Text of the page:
Top 5 moments in T-Mobile Park history

December 1st, 2021

SEATTLE -- T-Mobile Park has only been open since 1999, but it has already been home to some of the most memorable moments in Major League history. Nestled one block south of where the Kingdome once stood, which itself housed some of Seattle’s most iconic memories, the open-air, retractable-roof replacement has blossomed into one of the favorite West Coast stops on the big league circuit.

Here are the Top 5 moments for the Mariners in the ballpark’s history:

1) The 116th win: Oct. 6, 2001 vs. Rangers
The number 116 is synonymous with Seattle, and that history was solidified on the penultimate day of the 2001 season, the most memorable year in Mariners history.

That day, Bret Boone hit his 37th homer in the first inning, which proved to be the difference, as the Mariners defeated the Rangers, 1-0, and handed Texas its first shutout all season. Making it even sweeter was Kazuhiro Sasaki ending the game with a strikeout of an upset Alex Rodriguez, who months prior had jettisoned the Mariners for his historic contract. Legendary Seattle broadcaster Dave Niehaus nearly blew a gasket on the call.

The win that day tied the Mariners with the 1906 Cubs for the most in Major League history, and they had already taken the American League record from the ’98 Yankees, who have been widely viewed as one of the greatest teams ever.

2) Ichiro makes hit history: Oct. 1, 2004 vs. Rangers
The pressure had been mounting for weeks, but Ichiro finally broke George Sisler’s single-season hits record of 257 with a grounder he punched into left field during the third inning, his second hit of the night. Even the reserved Ichiro couldn’t hide emotion as fireworks erupted and he was embraced by teammates on the first-base line.

Three generations of Sislers were in attendance to watch the 84-year-old record fall, and they were among the first Ichiro approached to offer his congratulations and appreciation.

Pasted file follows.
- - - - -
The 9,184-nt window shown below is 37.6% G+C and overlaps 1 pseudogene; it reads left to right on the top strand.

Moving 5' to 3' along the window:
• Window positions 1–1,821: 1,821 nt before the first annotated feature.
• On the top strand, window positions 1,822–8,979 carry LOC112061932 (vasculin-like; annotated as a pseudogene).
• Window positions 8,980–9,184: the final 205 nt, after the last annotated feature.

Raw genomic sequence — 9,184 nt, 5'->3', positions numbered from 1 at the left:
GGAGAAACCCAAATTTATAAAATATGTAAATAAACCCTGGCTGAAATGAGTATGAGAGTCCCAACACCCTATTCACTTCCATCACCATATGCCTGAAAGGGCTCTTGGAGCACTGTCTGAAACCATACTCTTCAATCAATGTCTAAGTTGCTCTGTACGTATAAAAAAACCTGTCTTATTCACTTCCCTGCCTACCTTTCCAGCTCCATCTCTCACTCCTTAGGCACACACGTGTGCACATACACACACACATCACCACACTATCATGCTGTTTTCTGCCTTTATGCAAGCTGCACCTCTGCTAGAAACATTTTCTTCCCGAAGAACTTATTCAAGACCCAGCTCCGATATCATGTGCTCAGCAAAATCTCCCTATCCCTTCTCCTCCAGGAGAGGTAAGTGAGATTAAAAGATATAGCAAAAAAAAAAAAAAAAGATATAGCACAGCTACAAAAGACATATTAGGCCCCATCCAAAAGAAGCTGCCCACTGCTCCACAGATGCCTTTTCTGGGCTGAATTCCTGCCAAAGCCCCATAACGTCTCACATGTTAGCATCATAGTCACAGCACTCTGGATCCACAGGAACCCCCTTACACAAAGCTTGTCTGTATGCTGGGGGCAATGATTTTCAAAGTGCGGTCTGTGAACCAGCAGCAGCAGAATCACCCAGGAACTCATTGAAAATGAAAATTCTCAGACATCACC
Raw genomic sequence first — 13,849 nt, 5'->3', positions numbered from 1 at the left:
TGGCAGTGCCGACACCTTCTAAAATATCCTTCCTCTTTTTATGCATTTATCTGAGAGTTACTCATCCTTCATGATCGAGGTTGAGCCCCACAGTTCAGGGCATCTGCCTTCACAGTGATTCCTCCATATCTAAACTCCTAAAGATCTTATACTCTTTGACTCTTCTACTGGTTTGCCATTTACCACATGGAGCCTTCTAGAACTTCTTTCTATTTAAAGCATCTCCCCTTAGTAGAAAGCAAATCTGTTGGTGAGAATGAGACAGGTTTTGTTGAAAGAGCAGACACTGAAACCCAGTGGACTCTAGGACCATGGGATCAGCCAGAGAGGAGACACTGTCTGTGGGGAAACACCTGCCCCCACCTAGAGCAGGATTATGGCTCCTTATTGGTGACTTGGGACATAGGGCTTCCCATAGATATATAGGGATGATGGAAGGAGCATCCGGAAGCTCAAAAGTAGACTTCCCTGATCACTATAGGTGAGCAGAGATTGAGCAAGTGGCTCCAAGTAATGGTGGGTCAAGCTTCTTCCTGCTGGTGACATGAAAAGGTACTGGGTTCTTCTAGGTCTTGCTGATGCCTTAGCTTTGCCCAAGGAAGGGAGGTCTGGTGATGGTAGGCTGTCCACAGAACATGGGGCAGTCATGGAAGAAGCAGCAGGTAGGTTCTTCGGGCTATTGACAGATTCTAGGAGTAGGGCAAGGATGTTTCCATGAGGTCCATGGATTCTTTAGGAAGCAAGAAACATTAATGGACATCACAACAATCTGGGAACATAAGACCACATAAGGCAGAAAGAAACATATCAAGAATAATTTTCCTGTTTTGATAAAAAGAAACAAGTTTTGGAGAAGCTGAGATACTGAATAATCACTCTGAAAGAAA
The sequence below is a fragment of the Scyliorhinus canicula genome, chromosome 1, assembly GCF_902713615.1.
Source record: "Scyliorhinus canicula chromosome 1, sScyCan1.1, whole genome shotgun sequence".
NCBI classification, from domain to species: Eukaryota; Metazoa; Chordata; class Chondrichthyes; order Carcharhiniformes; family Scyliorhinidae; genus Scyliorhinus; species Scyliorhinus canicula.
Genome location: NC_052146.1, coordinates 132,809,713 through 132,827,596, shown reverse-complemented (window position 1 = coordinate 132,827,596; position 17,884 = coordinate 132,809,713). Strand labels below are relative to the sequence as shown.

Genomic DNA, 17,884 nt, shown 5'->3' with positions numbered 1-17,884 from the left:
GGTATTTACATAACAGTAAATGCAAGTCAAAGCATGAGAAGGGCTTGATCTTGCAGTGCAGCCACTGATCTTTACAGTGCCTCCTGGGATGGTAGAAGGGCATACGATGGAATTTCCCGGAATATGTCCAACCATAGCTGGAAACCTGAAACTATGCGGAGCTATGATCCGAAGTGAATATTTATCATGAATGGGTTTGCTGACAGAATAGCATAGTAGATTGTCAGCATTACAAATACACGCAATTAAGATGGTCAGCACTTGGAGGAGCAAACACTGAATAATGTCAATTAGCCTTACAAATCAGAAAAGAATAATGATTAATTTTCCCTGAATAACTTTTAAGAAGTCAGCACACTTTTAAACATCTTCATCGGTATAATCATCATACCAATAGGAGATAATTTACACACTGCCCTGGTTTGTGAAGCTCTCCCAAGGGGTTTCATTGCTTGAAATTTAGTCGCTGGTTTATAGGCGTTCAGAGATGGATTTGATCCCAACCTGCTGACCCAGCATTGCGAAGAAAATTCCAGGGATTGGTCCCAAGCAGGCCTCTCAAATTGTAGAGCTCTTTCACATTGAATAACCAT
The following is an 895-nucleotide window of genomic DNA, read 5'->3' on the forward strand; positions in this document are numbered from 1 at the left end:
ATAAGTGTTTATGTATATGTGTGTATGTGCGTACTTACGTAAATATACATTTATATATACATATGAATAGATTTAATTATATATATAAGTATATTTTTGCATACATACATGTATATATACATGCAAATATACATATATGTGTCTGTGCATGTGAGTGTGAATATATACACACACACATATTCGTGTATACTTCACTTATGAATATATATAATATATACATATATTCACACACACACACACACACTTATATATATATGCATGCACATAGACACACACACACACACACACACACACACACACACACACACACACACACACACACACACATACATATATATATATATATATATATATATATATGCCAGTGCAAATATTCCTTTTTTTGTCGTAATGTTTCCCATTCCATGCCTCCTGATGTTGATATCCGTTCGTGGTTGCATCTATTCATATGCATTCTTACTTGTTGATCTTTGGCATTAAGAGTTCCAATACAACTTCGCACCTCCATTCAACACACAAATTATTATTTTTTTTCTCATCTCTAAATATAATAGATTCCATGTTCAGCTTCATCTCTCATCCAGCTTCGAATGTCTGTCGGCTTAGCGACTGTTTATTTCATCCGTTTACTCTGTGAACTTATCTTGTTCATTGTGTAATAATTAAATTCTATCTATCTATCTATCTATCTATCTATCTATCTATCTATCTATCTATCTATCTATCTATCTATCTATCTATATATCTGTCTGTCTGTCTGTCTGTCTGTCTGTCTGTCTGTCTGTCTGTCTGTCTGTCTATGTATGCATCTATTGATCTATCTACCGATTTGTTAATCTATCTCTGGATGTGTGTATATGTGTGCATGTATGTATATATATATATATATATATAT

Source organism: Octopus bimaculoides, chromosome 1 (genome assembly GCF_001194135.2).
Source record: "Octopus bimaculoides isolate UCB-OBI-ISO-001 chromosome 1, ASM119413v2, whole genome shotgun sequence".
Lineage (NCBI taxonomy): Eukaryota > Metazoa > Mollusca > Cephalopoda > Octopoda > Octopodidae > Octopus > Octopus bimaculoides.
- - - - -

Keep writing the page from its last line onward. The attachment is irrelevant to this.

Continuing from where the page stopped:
As Niehaus said on the call, he and Mariners fans were relieved that Ichiro accomplished the feat in front of a home crowd instead of on the road. Ichiro would finish with 262 hits that season -- a record that may be unbreakable.

3) The King is perfect: Aug. 15, 2012, vs. Rays
On that sun-soaked Seattle afternoon, Félix Hernández was untouchable. The King coronated himself by throwing the Mariners’ first perfect game and just the 23rd in MLB history, when he struck out 12 Rays, including eight of the final 12 batters he faced, then kissed the tattoos of his children on his pitching wrist and hurled his arms into the sky while arching his right leg -- a gesture that has since been monikered “Felixing.”

It was a getaway day, and despite a hearty King’s Court, the stands were roughly half full. But some who were there say that the intimacy played into the experience. Those in attendance enjoyed far more than a Ferris Bueller experience of missing work or school to be at a ballgame -- they witnessed MLB history.

4) All-Mariner All-Star Game: July 10, 2001
The 2001 Midsummer Classic had just about everything. Set to retire at season’s end, Cal Ripken Jr. and Tony Gwynn capped their illustrious All-Star Game careers with Ripken homering then being honored with Gwynn in a ceremony of recognition that halted the game. Tommy Lasorda took an infamous tumble when Vladimir Guerrero’s broken bat went flying down near Lasorda’s post as third-base coach. Roger Clemens and Mike Piazza faced off for the first time since their bizarre meeting in the World Series.

And at the center of it all were the Mariners. The game was in their home digs. They were represented by four in the starting lineup -- Ichiro, Bret Boone, John Olerud and Edgar Martinez -- and four more on the bench: Mike Cameron, Sasaki, Freddy Garcia and Jeff Nelson. Manager Lou Piniella was on the AL’s coaching staff. Ichiro boldly beat out an infield single off Randy Johnson in the first inning then immediately stole second base. Sasaki picked up the save for the AL’s 4-1 win.

5) Squeeze and shock: Oct. 6, 2000, vs. White Sox
The first postseason game in the new yard was an epic one, as Seattle finished a sweep of Chicago on the heels of an unexpected squeeze play by Carlos Guillen that scored pinch-runner Rickey Henderson for a ninth-inning walk off.

The 48,010 on hand -- the largest crowd in the park’s history to that point -- erupted from shock to shout as Guillen’s ball dribbled past pitcher Keith Foulke, first baseman Frank Thomas and second baseman Ray Durham into right field. Guillen’s intent, at Piniella’s urging, was to hit in Thomas’ direction, given that the Big Hurt wasn’t playing the field regularly. That sparked some improvisation to bunt, even with the White Sox playing in to account for Henderson's speed.

The Mariners continued their pace as the hottest team in the league at the time, having clinched the playoffs on the final day of the season.